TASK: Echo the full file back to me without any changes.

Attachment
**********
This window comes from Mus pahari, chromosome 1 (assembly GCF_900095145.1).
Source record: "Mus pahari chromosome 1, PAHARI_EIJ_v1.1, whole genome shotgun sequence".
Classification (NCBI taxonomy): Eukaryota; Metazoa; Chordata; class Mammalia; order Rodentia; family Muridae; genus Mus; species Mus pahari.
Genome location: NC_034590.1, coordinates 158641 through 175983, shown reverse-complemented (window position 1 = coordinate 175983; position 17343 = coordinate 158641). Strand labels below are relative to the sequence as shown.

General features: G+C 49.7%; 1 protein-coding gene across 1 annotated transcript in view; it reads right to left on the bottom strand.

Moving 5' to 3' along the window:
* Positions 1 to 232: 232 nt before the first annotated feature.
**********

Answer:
This window comes from Mus pahari, chromosome 1 (assembly GCF_900095145.1).
Source record: "Mus pahari chromosome 1, PAHARI_EIJ_v1.1, whole genome shotgun sequence".
Classification (NCBI taxonomy): Eukaryota; Metazoa; Chordata; class Mammalia; order Rodentia; family Muridae; genus Mus; species Mus pahari.
Genome location: NC_034590.1, coordinates 158641 through 175983, shown reverse-complemented (window position 1 = coordinate 175983; position 17343 = coordinate 158641). Strand labels below are relative to the sequence as shown.

General features: G+C 49.7%; 1 protein-coding gene across 1 annotated transcript in view; it reads right to left on the bottom strand.

Moving 5' to 3' along the window:
* Positions 1 to 232: 232 nt before the first annotated feature.